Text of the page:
This gardening book contains realistic gardening advice for me as the author has grows and harvests home-grown food in Northern British Columbia. With a laid-back approach born of years spent in her garden, the book is a fascinating and extensive source of information with bonus recipes and preserving hints. Together with Nikki Jabbour’s The Year-Round Vegetable Gardener, written about her Nova Scotia garden, I have no excuses for ignorance about growing food in a cold climate. Another two garden books I have read from start to finish.  

*

The Urban Food Revolution: Changing the Way We Feed Cities, by Peter Ladner

I dove into this book and found a kindred spirit. Cities, growing in leaps and bounds, present many challenges, and providing local food to people living in them is one of the biggest. The author, a former Vancouver city councillor, offers well-researched and thoughtful options to inspire city councils and organized passionate people everywhere to make local harvests available to city folk. Like most of my choices I write about here, there is a sizeable resource section at the end for readers to learn more. I finished the book with a new and hopeful view of how we can all make a difference.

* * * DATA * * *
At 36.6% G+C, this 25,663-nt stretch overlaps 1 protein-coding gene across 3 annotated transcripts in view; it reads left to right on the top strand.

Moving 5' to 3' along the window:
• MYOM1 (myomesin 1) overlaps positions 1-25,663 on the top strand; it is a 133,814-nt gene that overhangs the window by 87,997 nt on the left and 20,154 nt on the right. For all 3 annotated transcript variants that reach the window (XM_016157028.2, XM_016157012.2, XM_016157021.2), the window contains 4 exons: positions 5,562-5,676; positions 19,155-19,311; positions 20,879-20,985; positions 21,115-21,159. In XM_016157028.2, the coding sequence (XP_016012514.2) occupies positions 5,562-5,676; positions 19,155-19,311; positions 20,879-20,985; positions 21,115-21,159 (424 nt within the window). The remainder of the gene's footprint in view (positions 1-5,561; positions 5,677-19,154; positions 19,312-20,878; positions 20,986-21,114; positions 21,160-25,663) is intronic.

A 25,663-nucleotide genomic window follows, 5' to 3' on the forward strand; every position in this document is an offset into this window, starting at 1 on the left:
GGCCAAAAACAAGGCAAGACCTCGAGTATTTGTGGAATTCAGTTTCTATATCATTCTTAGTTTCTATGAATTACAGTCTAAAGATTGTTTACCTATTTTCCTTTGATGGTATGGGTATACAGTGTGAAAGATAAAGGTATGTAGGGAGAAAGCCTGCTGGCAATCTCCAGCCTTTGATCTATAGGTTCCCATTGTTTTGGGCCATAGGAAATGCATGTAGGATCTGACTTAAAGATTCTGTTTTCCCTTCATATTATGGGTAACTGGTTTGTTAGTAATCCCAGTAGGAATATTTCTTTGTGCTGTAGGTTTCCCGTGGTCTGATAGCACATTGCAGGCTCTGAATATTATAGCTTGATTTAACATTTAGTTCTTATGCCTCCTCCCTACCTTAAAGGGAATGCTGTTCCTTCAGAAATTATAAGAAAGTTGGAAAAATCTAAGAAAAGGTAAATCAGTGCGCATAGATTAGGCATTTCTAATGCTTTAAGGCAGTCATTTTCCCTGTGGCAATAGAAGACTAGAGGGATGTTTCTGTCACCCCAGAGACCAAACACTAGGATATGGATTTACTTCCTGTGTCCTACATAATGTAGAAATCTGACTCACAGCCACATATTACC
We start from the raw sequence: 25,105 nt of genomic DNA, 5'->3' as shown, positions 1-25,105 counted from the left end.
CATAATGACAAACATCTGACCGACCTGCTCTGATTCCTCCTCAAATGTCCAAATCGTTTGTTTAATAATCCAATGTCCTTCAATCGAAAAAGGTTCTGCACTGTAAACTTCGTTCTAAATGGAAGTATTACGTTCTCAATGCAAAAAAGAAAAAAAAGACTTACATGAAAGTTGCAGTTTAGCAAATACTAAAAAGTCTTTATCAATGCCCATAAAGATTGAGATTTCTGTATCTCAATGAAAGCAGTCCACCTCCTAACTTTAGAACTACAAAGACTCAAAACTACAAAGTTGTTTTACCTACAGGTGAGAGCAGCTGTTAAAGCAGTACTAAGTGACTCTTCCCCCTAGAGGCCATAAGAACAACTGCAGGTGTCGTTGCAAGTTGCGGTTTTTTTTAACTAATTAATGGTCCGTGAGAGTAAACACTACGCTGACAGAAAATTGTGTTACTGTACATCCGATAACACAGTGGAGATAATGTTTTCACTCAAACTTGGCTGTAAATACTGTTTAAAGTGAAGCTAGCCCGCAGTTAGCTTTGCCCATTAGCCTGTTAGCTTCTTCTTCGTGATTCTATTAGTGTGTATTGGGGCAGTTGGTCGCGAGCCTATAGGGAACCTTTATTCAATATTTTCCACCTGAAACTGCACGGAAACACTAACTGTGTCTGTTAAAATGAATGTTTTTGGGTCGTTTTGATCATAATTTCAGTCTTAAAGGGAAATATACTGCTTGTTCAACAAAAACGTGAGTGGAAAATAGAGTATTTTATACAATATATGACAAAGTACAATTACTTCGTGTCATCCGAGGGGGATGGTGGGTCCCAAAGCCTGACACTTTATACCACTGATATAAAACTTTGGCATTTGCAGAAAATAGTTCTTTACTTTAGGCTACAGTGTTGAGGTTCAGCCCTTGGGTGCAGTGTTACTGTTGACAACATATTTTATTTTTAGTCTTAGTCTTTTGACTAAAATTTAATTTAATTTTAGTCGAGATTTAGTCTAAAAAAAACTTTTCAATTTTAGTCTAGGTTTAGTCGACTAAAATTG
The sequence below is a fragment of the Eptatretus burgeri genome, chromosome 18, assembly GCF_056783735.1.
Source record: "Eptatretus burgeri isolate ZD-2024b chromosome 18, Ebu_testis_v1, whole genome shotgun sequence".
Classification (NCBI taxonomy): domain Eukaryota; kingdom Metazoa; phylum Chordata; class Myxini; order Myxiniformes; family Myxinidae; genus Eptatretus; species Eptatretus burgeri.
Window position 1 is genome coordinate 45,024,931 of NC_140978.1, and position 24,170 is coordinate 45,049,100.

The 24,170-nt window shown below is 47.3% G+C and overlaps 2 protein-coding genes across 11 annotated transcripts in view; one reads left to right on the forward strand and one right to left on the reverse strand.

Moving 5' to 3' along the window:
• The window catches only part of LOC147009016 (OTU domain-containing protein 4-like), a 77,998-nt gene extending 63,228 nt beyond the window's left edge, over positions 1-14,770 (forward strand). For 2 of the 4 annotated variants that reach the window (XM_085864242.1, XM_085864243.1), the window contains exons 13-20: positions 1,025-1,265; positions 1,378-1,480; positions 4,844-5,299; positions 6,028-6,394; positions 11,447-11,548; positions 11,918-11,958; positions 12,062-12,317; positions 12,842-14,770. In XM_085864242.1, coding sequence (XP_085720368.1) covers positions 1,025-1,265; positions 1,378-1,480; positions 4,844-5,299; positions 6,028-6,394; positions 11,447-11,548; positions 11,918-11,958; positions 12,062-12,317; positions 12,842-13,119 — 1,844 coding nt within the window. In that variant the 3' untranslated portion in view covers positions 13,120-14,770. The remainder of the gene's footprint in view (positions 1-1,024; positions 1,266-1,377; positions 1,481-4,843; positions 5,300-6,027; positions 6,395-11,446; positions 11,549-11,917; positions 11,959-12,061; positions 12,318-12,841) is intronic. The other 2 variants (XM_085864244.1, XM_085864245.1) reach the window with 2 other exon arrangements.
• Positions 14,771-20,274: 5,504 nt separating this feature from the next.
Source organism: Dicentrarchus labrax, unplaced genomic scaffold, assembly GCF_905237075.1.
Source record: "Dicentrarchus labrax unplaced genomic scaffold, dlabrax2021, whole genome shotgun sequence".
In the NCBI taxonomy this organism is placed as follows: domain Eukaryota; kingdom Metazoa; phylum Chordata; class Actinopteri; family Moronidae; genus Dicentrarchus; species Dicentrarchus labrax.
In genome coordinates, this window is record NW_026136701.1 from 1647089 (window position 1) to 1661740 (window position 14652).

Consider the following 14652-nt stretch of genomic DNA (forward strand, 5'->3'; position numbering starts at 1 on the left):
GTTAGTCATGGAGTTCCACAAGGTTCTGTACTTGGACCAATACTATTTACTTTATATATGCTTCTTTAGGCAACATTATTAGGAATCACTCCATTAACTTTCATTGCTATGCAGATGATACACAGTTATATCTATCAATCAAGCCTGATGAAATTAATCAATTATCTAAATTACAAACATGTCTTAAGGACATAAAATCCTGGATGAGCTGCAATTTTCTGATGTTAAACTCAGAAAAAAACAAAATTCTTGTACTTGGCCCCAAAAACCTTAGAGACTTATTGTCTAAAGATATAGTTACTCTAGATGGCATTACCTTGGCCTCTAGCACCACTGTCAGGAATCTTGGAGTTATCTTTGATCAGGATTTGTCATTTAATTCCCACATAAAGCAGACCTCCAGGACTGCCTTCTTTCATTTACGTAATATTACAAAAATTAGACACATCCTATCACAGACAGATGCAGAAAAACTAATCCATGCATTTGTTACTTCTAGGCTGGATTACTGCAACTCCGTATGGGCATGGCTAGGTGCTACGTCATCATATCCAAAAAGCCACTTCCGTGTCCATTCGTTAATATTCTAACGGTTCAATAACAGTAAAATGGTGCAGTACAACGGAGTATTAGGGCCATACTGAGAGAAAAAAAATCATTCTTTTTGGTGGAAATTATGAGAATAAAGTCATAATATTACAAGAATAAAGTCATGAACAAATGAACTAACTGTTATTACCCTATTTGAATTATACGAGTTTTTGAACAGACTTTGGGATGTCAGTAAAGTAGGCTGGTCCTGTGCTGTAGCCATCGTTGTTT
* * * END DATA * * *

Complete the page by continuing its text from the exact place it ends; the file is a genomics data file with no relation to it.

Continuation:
*

Escape to Reality: How the World is Changing Gardening and Gardening is Changing the World, by Mark Cullen with Ben Cullen

A lovely read by this well-known father and son team, this book is filled with thoughtful essays about the difference gardening can make in our lives. The authors tackle serious issues as well, like climate change and food sustainability for all. They write about new efforts being made to ensure fresh locally grown foods are available to everyone, even those with few resources. I loved the connection these authors have with their garden and the natural world with all its wonders. Their writing inspires others, including me, to join them.